Jewish Home leader Naftali Bennett on Friday came to the defense of Prime Minister Benjamin Netanyahu after reports linked him and his personal lawyer to a multi-billion shekel controversy involving the possible purchase of German submarines, prompting allegations of a conflict of interest.
“About the submarines. Prime Minister Netanyahu is not corrupt,” the education minister tweeted. “He would never sell out Israel’s security for money.”
Bennett’s comments were addressing a report by Channel 10 on Tuesday. According to the TV report, Netanyahu’s long-time personal lawyer David Shimron serves as the representative of a German company trying to sell Israel military submarines, which Netanyahu has been pushing for Israel to buy, against the will of the IDF and former defense minister Moshe Ya’alon.
Shimron, who has spent years defending Netanyahu against dozens of reports claiming malpractice and misuse of office for personal gain, is being accused of a serious conflict of interest due to his links to the German shipbuilder. Shimron serves as the representative of ThyssenKrupp, a European multi-national conglomerate based in the German cities of Duisburg and Essen.
Netanyahu announced in a cabinet meeting last month that Israel was in the process of negotiating the purchase of three new submarines for the Israeli Navy, which currently maintains a fleet of five underwater vessels, with another slated to be delivered in coming years.
The new submarines — valued at around NIS 6 billion ($1.5 billion) — were intended as replacements for the military’s older models.
Netanyahu denied on Thursday that he had any prior knowledge of Shimron being involved in the deal. Netanyahu said that he first learned of Shimron’s involvement when Channel 10 asked for his response before airing the report on Tuesday.
“Shimron never brought up submarines or ships or any other issue concerning his clients with the prime minister,” the Prime Minister’s Office said in a statement, adding that Shimron had not discussed the German client or any other client with Netanyahu. The PMO said that members of Netanyahu’s inner circles, including Shimron, “know not to discuss their [personal] business dealings with the prime minister.”
“The only consideration the prime minister had [in mulling the German deal] was strengthening Israel’s capabilities in regard to [obtaining] strategic vessels, essential to ensure [Israel’s] future,” the PMO said.
According to the report, neither Ya’alon, who served as defense minister when the deal was first proposed, nor the IDF was in favor of purchasing the new submarines — somewhat of a change of pace in the normal narrative of the defense establishment fighting for acquisitions — as the decision did not fit with the Defense Ministry’s multi-year plan for the army.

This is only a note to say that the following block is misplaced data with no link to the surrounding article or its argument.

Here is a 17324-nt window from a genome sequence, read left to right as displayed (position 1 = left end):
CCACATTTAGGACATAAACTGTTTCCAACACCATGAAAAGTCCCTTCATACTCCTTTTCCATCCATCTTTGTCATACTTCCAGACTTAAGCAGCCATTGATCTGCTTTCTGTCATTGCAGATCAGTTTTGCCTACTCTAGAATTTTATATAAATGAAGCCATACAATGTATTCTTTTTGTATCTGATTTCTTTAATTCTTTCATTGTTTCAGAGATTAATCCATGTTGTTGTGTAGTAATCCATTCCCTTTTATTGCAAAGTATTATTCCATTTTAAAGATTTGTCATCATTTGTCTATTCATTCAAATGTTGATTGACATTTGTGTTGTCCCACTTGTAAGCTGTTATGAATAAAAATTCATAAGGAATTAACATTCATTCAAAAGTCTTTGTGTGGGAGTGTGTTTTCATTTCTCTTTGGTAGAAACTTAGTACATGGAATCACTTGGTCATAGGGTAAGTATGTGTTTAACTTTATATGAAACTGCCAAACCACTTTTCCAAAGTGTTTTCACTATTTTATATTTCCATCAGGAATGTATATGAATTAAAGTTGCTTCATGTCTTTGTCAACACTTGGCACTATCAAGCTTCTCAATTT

But an IDF spokesperson said Thursday that the army did not oppose the purchases, saying in a statement that it informed the cabinet of “the need” for the new submarines.
Netanyahu is said to have started dealings with the German government without informing Ya’alon, who only learned of the plan after news of it leaked out.
Ya’alon confirmed Thursday that he had tried to dissuade Netanyahu from the deal, saying he had “vociferously objected” to it, arguing that the military did not need additional submarines, not then and “not in the near future.”
“I don’t know what happened or what was signed after I left the Defense Ministry,” Ya’alon wrote on Facebook Thursday, “but [Channel 10’s] Raviv Drucker’s report on the matter is very disturbing and warrants a thorough probe by the relevant authorities.”
According to Channel 10, Shimron represents the German shipyard slated to build the submarines and has been holding high-level meetings on behalf of the company’s Israeli agent Miki Ganor.
Shimron reportedly also met with Histadrut labor federation chair Avi Nissenkorn and the head of an IDF labor union in an attempt to secure for the German shipyard ongoing responsibility for the vessels’ maintenance while they are in Israel, as opposed to the navy.
Shimron’s involvement has raised questions about a possible conflict of interest for both him and the prime minister, especially given Netanyahu’s determination to complete the deal despite the reported IDF opposition.
The state prosecution’s office announced that it would look into the matter, according to Channel 2.